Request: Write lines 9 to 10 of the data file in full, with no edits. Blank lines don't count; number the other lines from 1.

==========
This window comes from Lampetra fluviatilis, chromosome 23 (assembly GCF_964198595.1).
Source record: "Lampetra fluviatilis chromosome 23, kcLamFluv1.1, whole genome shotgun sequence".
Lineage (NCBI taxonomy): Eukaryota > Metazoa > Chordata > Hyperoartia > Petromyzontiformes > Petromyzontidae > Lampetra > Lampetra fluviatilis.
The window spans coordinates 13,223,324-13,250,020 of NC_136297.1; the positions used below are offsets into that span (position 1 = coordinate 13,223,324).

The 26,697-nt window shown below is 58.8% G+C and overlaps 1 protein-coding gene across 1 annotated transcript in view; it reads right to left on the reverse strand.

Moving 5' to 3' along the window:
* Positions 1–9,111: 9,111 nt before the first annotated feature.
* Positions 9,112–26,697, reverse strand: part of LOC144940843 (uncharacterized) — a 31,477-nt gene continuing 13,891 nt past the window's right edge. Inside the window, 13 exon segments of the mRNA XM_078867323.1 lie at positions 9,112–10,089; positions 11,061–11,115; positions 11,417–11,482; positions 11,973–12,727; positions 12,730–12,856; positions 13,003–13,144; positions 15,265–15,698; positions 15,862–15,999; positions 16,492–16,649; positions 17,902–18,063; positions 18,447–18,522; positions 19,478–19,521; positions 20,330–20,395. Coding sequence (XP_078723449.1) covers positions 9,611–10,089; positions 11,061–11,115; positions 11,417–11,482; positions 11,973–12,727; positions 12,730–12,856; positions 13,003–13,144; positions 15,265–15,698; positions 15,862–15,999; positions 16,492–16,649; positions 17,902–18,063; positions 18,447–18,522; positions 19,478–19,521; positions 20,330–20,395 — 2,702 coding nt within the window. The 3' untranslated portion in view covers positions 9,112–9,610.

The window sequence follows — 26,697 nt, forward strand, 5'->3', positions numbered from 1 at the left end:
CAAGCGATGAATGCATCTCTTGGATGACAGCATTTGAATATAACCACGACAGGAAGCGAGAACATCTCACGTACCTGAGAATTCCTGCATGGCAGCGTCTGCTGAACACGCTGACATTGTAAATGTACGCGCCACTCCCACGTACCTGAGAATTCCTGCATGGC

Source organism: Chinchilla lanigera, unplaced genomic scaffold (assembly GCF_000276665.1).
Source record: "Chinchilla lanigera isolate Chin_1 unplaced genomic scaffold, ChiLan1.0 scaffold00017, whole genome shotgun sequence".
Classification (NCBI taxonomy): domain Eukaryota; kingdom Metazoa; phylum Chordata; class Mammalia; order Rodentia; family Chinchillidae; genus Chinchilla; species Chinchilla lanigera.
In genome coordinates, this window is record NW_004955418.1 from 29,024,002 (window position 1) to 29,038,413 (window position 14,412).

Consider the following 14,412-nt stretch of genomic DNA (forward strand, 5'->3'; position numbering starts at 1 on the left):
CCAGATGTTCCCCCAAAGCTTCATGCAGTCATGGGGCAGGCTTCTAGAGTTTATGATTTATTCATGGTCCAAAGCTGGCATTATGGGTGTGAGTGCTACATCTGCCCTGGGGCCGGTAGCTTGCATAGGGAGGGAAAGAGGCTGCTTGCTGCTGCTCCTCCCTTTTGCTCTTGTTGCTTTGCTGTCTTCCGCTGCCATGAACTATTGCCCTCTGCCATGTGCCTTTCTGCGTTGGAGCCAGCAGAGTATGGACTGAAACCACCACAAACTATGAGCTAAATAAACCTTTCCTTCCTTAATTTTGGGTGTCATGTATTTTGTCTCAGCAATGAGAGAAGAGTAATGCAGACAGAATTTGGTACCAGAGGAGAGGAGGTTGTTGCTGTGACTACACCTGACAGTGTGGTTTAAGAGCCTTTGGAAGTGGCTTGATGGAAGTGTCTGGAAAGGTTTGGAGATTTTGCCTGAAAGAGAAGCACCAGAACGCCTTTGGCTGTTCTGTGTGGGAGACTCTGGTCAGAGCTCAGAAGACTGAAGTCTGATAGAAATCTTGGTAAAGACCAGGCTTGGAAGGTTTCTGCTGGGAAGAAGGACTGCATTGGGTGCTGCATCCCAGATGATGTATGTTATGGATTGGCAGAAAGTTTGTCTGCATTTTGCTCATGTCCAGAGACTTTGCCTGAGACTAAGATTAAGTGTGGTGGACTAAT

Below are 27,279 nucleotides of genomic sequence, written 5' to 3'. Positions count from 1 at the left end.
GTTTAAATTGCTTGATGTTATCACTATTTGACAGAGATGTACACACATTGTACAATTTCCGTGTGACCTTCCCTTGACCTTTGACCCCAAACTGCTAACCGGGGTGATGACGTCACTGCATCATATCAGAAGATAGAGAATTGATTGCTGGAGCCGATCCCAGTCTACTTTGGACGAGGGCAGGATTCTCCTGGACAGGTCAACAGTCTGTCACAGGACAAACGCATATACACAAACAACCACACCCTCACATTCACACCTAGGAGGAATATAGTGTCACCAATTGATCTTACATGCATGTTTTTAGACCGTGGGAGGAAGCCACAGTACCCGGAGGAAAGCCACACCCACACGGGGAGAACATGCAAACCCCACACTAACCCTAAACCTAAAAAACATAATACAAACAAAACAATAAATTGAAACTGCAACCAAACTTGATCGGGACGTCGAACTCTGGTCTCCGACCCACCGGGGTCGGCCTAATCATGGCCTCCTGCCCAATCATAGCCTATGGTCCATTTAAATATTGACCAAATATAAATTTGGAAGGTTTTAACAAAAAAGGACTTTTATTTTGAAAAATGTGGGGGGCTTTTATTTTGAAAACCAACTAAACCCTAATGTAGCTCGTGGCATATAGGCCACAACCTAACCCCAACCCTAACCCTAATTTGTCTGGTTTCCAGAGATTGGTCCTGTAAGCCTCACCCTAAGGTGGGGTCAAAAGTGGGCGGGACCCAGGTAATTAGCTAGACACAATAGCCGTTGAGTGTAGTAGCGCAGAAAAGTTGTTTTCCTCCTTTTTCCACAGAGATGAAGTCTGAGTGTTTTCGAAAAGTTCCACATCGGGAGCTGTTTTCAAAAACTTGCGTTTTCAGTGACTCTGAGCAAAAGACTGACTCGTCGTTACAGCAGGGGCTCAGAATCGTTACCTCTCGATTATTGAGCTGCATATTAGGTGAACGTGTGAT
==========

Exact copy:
The window sequence follows — 26,697 nt, forward strand, 5'->3', positions numbered from 1 at the left end:
CAAGCGATGAATGCATCTCTTGGATGACAGCATTTGAATATAACCACGACAGGAAGCGAGAACATCTCACGTACCTGAGAATTCCTGCATGGCAGCGTCTGCTGAACACGCTGACATTGTAAATGTACGCGCCACTCCCACGTACCTGAGAATTCCTGCATGGC